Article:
My life is small (I get the kids on the bus, I go the library to write, and ok, fine, epically waste time there crafting stories in my head about the people sharing my table ranging in ages from 19 to 195, this guy is studying for the MCATs, this guy, a retired architect; nighttime it’s homework, then dinner, then watching something like Moana). . . going to Montana on a work trip with my husband felt really. . . big.
And then I learned them: We'd be staying at The Ranch at Rock Creek, “the World’s Only Forbes Travel Five-Star Guest Ranch.”
I can wear sweaters, I thought, and sit by a fire. I can quote "City Slickers" AND make horse puns like "let's saddle up to the bar" the entire time!
Please select your activities, Mrs. Denby.
Choose from snow mobiling, fly-fishing, horseback riding, cross-county skiing...
Thoughts of "what?!" And "oh hells NO" came to mind.
What. Had. I done.
All I wanted to do was sit in a chair cloaked in mohair while basking in the fumes of smoked birch to the backdrop of gently falling snow and quite possibly a frolicking moose in the yonder. . . maybe channel my inner Brian Fellow. . . is that too much to ask?
I chose fly-fishing and horseback riding, thinking I could drink heavily before, after, or quite possibly throughout both.
...When I landed in Missoula and met my cowboy-hat donning guide, I started with the easy stuff. "How do you say moose plural?" I genuinely asked him. We boarded his truck, set for a two-hour drive. With my chin tucked into my palm, I turned my head toward the window and asked a few more questions. About the landscape. About cattle. It was if I had never been outside. Snow began falling and silence blanketed the vehicle as we drove into the night. I became lost in the thick of everything, of beauty, of darkness, of thoughts. . .
"I feel like I'm in Jurassic Park," I finally said breaking the spell.
My first activity was horseback riding. I ponied up to the stable (lounging, no, but there would still be puns!) with nary a thought in my head. I mean, people were asking questions, will there be this, should I do that.
My brain: empty.
We were introduced to our horses. Meet Dasher and Dancer and Prancer and Vixen.
(No, sorry, I couldn’t resist.)
Meet Lonesome and Shorty. Basically horses with names like “Sleepy” and “In Slow Motion.” Meet, “Xanax.”
Then came my horse, a dark chocolate beauty, “Amy, meet Dash.”
“Dash is being lazy today,” a guide explained to me as my horse began nudging and huffing. “He doesn’t want to be here.”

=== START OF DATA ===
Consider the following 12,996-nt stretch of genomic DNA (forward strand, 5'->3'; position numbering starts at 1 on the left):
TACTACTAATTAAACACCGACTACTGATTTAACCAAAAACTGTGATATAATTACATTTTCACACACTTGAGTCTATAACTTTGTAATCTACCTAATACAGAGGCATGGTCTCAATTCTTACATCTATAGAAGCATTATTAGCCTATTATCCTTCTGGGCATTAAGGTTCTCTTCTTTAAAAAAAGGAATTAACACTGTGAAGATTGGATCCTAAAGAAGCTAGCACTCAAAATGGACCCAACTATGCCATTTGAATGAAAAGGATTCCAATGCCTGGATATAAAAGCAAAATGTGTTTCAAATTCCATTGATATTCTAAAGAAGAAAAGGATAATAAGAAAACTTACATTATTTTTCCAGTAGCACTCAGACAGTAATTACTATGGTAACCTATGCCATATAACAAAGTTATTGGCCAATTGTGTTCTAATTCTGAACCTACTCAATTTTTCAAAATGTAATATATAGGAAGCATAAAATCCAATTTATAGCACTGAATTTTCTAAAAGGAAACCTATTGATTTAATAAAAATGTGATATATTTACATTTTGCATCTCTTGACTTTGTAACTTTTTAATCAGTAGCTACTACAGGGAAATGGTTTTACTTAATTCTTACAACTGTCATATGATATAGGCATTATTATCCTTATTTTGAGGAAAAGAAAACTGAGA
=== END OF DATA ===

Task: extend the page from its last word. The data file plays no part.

“Well Dash,” I leaned over and told him, trying to sway his mind with my irresistible charm (to think, “I’m big with the foals,” I could say!). “Do you know there is a type of horse named ‘My Little Pony’ whose name is Rainbow Dash? She has rainbow hair and sparkling eyes. If I showed you her picture in a coloring book, you would lose your mind. . .”
I mean galloping. . . to return to the barn, to find Rainbow Dash, who knows. . . Dash was running full speed ahead across a snow-covered field with me and all of my experience of maybe riding a pony once as a child at one of those probably illegal local church fairs.
“PULL BACK!” everyone started yelling, in terms of me grabbing the reins, “PULL BACK, PULL BACK!”
It was the only time I’d ever been told that in my life. (Go, is what is within me. Try harder. Go, go.)
The horse stopped a foot from a fence.
My eyes had been opened.
This is a land for anew:
I’ve gone to look for America, Paul Simon wrote and sang so beautifully on the album “Bookends” back in 1968.
His song a tale of two lovers on a road trip, his words capturing the sentiment of a generation in uncertain times: “I’m empty and aching and I don’t know why.”
It was Friday night and I was rambling.
I felt empty and aching and I didn’t know why.
Okay, okay, I’d had about 45 tequilas, mixed with blood oranges, so make that 45 tequilas with thirty ounces of fruit.
“Did you ever read Baudrillard?” I slurred in my finest. I went on to describe the philosopher’s theory from his book Simulacra and Simulation that theme parks like Disneyland exist to distract us from the truth that nothing is real. So after we visit Jurassic Park. . .
(You: Wow, Amy, you sound so fun and cool and not a downer at all when you drink tequila mixed with 65 blood oranges.)
But I feel the pull of Paul Simon, telling the story of a boy so optimistic at the start of his journey, smoking cigarettes, making jokes (his bow tie, a camera!) who then finds himself contemplative, staring out the window, counting cars on the New Jersey Turnpike as they whizz by.
He realizes, we are all on a journey.
We are all searching.
We all come to look for America.
All come to look for America.
I am home now, standing at the window, watering my plants. I am looking out into a blizzard, in these uncertain times. Usually from this view I see a sliver of Manhasset Bay, with the New York City skyline in the distance. The Freedom Tower. The Empire State Building. I love looking to see what color it will be at night.
But today, I can’t see anything. I squint my eyes into the white. And yet, I know they are out there…